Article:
An upcoming movie that was initially rated R used deepfake technology to edit out over 30 F-words to get a PG-13 rating

·2 min read
fall movie
"Fall."Lionsgate
  • Deepfake tech was used to replace over 30 uses of the F-word in the upcoming movie, "Fall."

  • The director, Scott Mann, is also the co-CEO of the artificial-intelligence company Flawless.

  • Rather than spend more money on reshoots, Mann utilized Flawless tech in order to achieve a PG-13 rating.

An upcoming thriller movie used deepfake technology to alter over 30 uses of the F-word to lower its rating from an R to a PG-13.

The movie, "Fall" from the studio Lionsgate, comes to theaters on Friday. It focuses on two women who climb a 2,000-foot-tall radio tower and become trapped at the top after the ladder breaks.

The movie's director, Scott Mann, is also the co-CEO of Flawless, a London-based company that specializes in artificial-intelligence tech for film and TV. Rather than inflate the budget with reshoots, deepfake tech was used to replace the many F-bombs in the movie with alternative words like "freaking."

"For a movie like this, we can't reshoot it, " Mann said in a behind-the-scenes feature on the movie (via Variety). "We're not a big tentpole, we don't have the resources, we don't have the time, more than anything else. What really saved this movie and brought it into a wider audience was technology."

"Fall" had a small $3 million budget, according to Variety, but reshoots would still be costly, especially in such an unpredictable theatrical market.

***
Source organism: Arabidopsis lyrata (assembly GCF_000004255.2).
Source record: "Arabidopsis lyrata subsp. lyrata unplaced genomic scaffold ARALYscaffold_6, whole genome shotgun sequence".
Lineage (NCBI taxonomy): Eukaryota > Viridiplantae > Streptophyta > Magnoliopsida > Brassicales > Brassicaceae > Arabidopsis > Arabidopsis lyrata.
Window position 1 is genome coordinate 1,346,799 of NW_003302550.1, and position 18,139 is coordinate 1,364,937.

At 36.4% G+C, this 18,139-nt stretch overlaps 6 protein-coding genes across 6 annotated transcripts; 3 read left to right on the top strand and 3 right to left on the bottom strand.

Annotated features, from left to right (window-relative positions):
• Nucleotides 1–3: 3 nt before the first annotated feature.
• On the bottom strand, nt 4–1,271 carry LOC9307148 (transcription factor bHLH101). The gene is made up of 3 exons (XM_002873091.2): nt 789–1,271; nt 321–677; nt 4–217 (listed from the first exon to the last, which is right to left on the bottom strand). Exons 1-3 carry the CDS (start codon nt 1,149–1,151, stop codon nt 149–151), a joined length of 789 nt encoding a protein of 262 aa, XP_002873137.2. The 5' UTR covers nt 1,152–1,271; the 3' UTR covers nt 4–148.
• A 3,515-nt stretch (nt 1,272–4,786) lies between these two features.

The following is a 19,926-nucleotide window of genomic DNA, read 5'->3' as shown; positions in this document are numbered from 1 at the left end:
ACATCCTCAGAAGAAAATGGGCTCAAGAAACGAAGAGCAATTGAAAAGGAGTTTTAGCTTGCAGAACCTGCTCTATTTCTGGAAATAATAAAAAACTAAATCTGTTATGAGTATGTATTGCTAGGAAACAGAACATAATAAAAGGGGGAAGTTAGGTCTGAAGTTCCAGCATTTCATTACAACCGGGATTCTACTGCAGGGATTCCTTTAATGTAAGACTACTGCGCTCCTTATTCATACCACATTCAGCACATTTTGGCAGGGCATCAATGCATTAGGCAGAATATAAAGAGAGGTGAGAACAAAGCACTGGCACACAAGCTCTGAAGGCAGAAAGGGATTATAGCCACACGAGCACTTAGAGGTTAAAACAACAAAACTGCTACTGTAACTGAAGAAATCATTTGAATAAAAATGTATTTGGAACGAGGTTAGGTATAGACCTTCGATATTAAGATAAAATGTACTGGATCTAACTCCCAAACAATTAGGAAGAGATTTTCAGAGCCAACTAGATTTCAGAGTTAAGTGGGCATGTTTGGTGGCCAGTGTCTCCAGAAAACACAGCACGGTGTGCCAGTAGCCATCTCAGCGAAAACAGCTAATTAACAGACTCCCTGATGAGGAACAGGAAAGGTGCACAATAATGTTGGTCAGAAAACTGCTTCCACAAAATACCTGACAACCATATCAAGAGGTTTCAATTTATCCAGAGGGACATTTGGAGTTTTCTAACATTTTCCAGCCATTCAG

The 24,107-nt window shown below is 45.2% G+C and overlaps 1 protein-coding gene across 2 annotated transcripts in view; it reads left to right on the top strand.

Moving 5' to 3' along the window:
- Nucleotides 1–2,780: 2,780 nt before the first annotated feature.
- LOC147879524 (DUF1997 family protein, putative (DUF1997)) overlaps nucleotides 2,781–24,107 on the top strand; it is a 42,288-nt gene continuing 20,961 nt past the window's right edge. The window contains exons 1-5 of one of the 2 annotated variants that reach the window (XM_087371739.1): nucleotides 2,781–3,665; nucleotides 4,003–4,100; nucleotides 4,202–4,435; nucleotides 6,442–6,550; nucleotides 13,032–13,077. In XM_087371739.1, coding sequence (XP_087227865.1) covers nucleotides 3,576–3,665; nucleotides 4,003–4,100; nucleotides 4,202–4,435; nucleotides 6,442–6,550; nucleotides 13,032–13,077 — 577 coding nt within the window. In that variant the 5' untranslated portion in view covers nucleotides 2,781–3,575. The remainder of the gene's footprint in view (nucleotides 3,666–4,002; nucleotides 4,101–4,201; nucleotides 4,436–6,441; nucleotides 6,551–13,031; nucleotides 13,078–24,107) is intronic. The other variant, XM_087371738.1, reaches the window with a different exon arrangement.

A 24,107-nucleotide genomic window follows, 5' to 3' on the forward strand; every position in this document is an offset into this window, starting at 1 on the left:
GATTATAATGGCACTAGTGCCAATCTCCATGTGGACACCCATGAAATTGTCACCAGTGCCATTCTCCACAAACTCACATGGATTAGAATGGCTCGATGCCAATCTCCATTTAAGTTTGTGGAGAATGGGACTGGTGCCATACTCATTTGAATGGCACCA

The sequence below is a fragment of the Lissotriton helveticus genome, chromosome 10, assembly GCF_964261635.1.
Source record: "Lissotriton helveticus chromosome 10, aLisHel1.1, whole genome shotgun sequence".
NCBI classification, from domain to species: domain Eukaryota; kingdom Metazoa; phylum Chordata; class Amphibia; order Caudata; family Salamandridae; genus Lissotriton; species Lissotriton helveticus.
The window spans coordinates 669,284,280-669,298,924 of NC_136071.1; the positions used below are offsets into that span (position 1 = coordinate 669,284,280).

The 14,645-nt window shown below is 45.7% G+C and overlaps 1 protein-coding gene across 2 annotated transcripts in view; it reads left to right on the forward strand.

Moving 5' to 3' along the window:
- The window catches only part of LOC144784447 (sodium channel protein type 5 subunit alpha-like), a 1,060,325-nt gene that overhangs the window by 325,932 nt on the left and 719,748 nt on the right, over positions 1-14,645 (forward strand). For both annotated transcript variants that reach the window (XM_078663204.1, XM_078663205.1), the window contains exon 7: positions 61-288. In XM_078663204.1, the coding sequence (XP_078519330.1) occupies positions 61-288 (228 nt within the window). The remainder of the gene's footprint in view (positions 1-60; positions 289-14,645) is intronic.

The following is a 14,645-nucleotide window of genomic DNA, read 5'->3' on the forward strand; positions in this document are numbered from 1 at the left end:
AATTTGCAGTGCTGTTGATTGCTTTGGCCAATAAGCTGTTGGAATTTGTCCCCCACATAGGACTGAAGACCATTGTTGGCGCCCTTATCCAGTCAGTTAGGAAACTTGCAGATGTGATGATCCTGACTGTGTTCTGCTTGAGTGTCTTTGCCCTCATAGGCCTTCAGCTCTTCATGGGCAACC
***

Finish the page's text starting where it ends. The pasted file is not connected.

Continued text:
Typically, only one use of the F-word is allowed in a PG-13 movie, and the studio wanted that instead of an R-rating to appeal to a wider audience.

"When we were filming the movie, we didn't know if we were R or if we were PG-13, so I said the F-word so many times I think Scott wanted to kill me in post when we were trying to get a PG-13 rating," star Virginia Gardner said.

Another star, Grace Caroline Currey, said that she couldn't tell that technology was used to alter her dialogue.

"As far as I know, every movement my mouth made in that movie, my mouth made," Currey said.

Similar technology has become more and more prevalent throughout movies and TV, and it's not just relegated to low-budget projects. The "Star Wars" franchise in particular has utilized various ways to bring back classic characters.

In "The Book of Boba Fett," for instance, a young Luke Skywalker appears, but actor Mark Hamill's voice was artificially created to sound younger using past recordings.

Read the original article on Business Insider